Time is short for unionists. Constitutional questions can generate a momentum of their own and what were once fanciful dreams can be transformed into practical propositions with disarming speed. Independence for Scotland is now the official goal of the Scottish government. Who would have thought that possible in 1999? Of course, the character of Celtic independence has changed significantly since the 1960s. It would be more coherent to call it neo-independence today. To many Scots this neo-independence seems more cosmopolitan and less insular than the separatism implicit in Euro-sceptic thought. It is surely a pity that unionist ideology has not adapted itself with any such alacrity and finds itself stuck with a rather 19th Century vocabulary.
Only a reformed unionist ideology can hope to respond to the momentous constitutional events of our times. Reliance on what one critic calls ‘banal unionism’ may have worked in a quieter age, but it will not do so now. It is my belief that the materials are at hand in British political experience to create a reformed Union. For the old Union has run its course and a new unionist vision is required. There is nothing novel in having to face great constitutional questions. As the unionist thinker F.S. Oliver wrote in 1906, “it is the business of the British people today, as it has been for four centuries past, not to follow precedents, but to make them”.
The challenge facing Welsh and Scottish unionists is to project a vision of a reformed and expansive Union. This is not a debate that can be won in London, as the PM wisely realises. Yet English unionists face a great challenge too. They must convince their compatriots that the Union really means more than England and should be seen to do so in Scotland and Wales. The alternative would be a Union on English sufferance which is surely not viable. Those Tories who are weak unionists might be tempted by visions of an England ever Conservative with the restless Celtic cousins cut adrift. However, this would be a fantasy. After all, Labour expected devolution to cement not erode their dominance in Scotland and Wales.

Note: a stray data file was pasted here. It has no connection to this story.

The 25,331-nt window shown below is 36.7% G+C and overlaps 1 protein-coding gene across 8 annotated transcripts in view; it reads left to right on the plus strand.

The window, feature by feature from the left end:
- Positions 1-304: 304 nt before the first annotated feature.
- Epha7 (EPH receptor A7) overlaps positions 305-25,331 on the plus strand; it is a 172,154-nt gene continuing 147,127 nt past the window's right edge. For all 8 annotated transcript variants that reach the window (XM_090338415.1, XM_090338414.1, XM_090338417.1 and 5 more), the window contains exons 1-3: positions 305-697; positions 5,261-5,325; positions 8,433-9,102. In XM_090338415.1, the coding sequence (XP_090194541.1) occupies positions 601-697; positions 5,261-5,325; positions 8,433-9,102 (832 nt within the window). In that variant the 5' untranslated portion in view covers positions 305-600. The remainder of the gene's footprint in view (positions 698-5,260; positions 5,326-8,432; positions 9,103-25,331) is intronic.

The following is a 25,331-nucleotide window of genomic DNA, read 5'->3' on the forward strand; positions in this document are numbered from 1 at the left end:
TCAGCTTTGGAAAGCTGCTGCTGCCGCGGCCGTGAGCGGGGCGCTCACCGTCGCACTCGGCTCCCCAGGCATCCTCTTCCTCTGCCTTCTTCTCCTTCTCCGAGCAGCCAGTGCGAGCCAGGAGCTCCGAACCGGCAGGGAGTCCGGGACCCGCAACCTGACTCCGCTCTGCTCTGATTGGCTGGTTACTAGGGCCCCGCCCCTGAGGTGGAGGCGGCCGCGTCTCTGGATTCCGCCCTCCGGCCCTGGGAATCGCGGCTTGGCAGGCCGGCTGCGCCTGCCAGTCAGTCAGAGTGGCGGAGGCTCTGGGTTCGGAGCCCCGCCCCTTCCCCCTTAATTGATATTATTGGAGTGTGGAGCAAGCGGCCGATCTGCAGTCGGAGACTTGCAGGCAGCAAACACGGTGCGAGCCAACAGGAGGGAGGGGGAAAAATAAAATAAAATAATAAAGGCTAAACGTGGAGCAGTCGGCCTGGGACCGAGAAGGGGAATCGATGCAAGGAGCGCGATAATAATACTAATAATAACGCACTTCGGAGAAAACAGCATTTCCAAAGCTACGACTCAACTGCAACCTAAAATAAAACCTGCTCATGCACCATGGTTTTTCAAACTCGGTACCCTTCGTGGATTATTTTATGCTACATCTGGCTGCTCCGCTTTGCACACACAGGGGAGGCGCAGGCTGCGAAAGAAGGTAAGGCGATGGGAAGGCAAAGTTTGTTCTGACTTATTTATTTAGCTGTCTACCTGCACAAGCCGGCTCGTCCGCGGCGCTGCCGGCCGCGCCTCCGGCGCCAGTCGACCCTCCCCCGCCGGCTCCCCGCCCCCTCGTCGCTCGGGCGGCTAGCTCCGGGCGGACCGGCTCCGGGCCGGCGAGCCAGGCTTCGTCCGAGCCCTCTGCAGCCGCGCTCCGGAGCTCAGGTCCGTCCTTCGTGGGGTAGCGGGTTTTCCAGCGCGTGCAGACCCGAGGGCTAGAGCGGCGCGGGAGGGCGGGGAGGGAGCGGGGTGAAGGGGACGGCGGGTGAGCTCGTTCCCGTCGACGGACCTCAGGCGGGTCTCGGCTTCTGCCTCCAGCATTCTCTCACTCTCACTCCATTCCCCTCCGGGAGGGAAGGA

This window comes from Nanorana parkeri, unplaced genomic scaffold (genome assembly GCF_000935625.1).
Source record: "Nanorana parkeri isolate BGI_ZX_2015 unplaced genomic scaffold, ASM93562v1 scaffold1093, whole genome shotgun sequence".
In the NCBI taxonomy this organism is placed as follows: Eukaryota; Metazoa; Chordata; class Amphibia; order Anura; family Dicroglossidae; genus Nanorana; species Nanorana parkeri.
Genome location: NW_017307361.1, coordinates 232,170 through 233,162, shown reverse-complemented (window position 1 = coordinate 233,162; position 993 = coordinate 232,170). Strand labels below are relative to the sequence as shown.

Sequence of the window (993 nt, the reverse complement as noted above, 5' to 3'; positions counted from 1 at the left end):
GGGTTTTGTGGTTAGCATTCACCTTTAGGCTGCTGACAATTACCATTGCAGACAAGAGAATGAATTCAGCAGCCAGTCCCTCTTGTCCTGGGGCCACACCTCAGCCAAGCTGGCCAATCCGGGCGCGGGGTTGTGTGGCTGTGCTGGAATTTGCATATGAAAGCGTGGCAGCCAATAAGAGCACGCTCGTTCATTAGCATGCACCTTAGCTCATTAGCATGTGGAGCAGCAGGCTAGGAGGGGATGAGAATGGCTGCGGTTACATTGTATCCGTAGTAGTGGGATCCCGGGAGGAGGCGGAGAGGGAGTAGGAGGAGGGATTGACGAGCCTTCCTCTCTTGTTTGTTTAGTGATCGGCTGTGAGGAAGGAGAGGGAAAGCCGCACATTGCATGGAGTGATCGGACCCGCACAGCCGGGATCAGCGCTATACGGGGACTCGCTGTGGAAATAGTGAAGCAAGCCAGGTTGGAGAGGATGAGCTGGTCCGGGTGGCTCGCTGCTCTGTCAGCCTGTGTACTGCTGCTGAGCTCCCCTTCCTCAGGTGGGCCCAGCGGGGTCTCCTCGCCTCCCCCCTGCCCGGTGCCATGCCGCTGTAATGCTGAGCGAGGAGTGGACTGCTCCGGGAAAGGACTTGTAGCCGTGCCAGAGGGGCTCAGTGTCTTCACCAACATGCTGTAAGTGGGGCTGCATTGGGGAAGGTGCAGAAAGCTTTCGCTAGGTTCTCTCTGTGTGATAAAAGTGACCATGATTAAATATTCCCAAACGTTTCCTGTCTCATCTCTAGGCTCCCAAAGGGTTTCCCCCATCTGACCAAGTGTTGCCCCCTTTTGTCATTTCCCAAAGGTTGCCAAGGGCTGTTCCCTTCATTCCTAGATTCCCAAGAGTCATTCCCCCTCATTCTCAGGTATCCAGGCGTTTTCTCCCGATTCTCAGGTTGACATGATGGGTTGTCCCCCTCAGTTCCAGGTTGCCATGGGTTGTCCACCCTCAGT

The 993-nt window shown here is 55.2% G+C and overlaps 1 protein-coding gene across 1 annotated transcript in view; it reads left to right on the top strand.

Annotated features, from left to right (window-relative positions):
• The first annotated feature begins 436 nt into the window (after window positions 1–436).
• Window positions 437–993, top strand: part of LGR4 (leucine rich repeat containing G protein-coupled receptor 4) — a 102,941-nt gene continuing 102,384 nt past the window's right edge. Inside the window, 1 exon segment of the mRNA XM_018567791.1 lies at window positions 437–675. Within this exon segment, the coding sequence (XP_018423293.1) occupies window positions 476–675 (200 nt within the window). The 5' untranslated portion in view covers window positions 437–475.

The first chapter (available here) is entitled The present is not an ordinary time which is another quotation from F.S. Oliver. It sets out the background to the debate on Britain’s future, a debate which started in earnest with the SNP’s astonishing victory at the polls in May 2011 and will end with the Scottish independence referendum sometime in late 2014. Understandably, but not altogether helpfully, the debate about the future of the Union has focussed entirely on Scotland. But it is the very future of Britain that will be decided by the Scots. Wales does not get a vote but it needs a voice in the referendum campaign.
The succeeding chapters will follow at roughly monthly intervals. Next month’s instalment will be Parliament, Sovereignty, and Federalism. After that I will focus on more practical matters such as what a federal Britain would look like and the sort of challenges it might be expected to face. But let me say at the outset that I believe the lesson to be perfectly clear. Devolution can be dangerous, while federalism will be much safer for Britain.
One thought on “Time is short for those who want to save Britain”
It is interesting to note that in the same day’s edition of the FT, Philip Stevens also makes the case for genuine federalism. In both cases the central point is that devolution is window dressing, federation has the potential to address the actual malaise.
David Melding is well, well ahead of the game as far as his party goes. Keep up the good work.